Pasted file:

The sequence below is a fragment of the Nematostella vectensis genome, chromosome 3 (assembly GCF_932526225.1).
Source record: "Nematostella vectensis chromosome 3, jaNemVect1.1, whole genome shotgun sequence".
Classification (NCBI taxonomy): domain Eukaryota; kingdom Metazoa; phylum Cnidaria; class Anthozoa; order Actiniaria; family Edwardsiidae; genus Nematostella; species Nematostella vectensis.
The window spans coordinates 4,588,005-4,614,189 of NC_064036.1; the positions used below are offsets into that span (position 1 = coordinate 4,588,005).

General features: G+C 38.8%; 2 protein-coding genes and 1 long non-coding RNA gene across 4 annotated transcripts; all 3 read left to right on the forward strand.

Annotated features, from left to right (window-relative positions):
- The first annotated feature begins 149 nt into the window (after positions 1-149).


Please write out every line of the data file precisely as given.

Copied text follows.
The sequence below is a fragment of the Nematostella vectensis genome, chromosome 3 (assembly GCF_932526225.1).
Source record: "Nematostella vectensis chromosome 3, jaNemVect1.1, whole genome shotgun sequence".
Classification (NCBI taxonomy): domain Eukaryota; kingdom Metazoa; phylum Cnidaria; class Anthozoa; order Actiniaria; family Edwardsiidae; genus Nematostella; species Nematostella vectensis.
The window spans coordinates 4,588,005-4,614,189 of NC_064036.1; the positions used below are offsets into that span (position 1 = coordinate 4,588,005).

General features: G+C 38.8%; 2 protein-coding genes and 1 long non-coding RNA gene across 4 annotated transcripts; all 3 read left to right on the forward strand.

Annotated features, from left to right (window-relative positions):
- The first annotated feature begins 149 nt into the window (after positions 1-149).